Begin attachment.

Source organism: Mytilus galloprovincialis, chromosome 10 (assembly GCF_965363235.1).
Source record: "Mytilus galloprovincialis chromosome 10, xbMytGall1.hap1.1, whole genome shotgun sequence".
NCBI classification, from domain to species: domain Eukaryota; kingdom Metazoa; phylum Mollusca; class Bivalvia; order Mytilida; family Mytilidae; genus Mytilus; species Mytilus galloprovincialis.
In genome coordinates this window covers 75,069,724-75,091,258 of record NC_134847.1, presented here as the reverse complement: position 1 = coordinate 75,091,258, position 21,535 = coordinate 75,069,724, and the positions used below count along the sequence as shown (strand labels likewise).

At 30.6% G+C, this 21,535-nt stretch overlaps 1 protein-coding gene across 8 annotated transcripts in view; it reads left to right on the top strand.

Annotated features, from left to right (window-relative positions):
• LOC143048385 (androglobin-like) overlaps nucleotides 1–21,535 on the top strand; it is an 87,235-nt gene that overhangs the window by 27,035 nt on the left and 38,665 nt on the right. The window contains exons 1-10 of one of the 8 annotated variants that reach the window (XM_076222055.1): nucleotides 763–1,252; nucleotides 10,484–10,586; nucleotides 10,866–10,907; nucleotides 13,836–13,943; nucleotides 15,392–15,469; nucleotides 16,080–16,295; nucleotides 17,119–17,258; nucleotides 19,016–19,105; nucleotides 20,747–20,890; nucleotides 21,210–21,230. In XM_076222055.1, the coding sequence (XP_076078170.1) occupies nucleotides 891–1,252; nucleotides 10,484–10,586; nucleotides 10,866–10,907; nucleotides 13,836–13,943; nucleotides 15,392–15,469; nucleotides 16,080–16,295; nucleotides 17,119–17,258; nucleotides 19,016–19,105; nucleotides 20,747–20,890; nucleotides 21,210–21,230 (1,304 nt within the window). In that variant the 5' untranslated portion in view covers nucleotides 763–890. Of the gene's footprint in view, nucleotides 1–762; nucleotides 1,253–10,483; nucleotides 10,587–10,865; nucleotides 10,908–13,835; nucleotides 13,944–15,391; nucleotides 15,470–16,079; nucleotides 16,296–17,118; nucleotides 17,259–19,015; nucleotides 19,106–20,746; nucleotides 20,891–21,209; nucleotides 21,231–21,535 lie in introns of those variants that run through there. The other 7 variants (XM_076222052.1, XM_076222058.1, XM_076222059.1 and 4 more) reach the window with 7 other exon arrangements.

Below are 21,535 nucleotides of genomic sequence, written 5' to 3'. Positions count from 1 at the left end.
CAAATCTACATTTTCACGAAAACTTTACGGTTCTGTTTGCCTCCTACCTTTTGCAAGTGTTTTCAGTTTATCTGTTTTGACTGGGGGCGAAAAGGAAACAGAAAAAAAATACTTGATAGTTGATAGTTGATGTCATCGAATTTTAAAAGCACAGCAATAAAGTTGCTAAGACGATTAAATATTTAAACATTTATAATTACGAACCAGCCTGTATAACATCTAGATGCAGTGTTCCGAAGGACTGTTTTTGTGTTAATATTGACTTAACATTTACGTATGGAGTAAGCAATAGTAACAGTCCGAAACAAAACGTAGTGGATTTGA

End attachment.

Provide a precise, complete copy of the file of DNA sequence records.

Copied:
Source organism: Mytilus galloprovincialis, chromosome 10 (assembly GCF_965363235.1).
Source record: "Mytilus galloprovincialis chromosome 10, xbMytGall1.hap1.1, whole genome shotgun sequence".
NCBI classification, from domain to species: domain Eukaryota; kingdom Metazoa; phylum Mollusca; class Bivalvia; order Mytilida; family Mytilidae; genus Mytilus; species Mytilus galloprovincialis.
In genome coordinates this window covers 75,069,724-75,091,258 of record NC_134847.1, presented here as the reverse complement: position 1 = coordinate 75,091,258, position 21,535 = coordinate 75,069,724, and the positions used below count along the sequence as shown (strand labels likewise).

At 30.6% G+C, this 21,535-nt stretch overlaps 1 protein-coding gene across 8 annotated transcripts in view; it reads left to right on the top strand.

Annotated features, from left to right (window-relative positions):
• LOC143048385 (androglobin-like) overlaps nucleotides 1–21,535 on the top strand; it is an 87,235-nt gene that overhangs the window by 27,035 nt on the left and 38,665 nt on the right. The window contains exons 1-10 of one of the 8 annotated variants that reach the window (XM_076222055.1): nucleotides 763–1,252; nucleotides 10,484–10,586; nucleotides 10,866–10,907; nucleotides 13,836–13,943; nucleotides 15,392–15,469; nucleotides 16,080–16,295; nucleotides 17,119–17,258; nucleotides 19,016–19,105; nucleotides 20,747–20,890; nucleotides 21,210–21,230. In XM_076222055.1, the coding sequence (XP_076078170.1) occupies nucleotides 891–1,252; nucleotides 10,484–10,586; nucleotides 10,866–10,907; nucleotides 13,836–13,943; nucleotides 15,392–15,469; nucleotides 16,080–16,295; nucleotides 17,119–17,258; nucleotides 19,016–19,105; nucleotides 20,747–20,890; nucleotides 21,210–21,230 (1,304 nt within the window). In that variant the 5' untranslated portion in view covers nucleotides 763–890. Of the gene's footprint in view, nucleotides 1–762; nucleotides 1,253–10,483; nucleotides 10,587–10,865; nucleotides 10,908–13,835; nucleotides 13,944–15,391; nucleotides 15,470–16,079; nucleotides 16,296–17,118; nucleotides 17,259–19,015; nucleotides 19,106–20,746; nucleotides 20,891–21,209; nucleotides 21,231–21,535 lie in introns of those variants that run through there. The other 7 variants (XM_076222052.1, XM_076222058.1, XM_076222059.1 and 4 more) reach the window with 7 other exon arrangements.

Below are 21,535 nucleotides of genomic sequence, written 5' to 3'. Positions count from 1 at the left end.
CAAATCTACATTTTCACGAAAACTTTACGGTTCTGTTTGCCTCCTACCTTTTGCAAGTGTTTTCAGTTTATCTGTTTTGACTGGGGGCGAAAAGGAAACAGAAAAAAAATACTTGATAGTTGATAGTTGATGTCATCGAATTTTAAAAGCACAGCAATAAAGTTGCTAAGACGATTAAATATTTAAACATTTATAATTACGAACCAGCCTGTATAACATCTAGATGCAGTGTTCCGAAGGACTGTTTTTGTGTTAATATTGACTTAACATTTACGTATGGAGTAAGCAATAGTAACAGTCCGAAACAAAACGTAGTGGATTTGA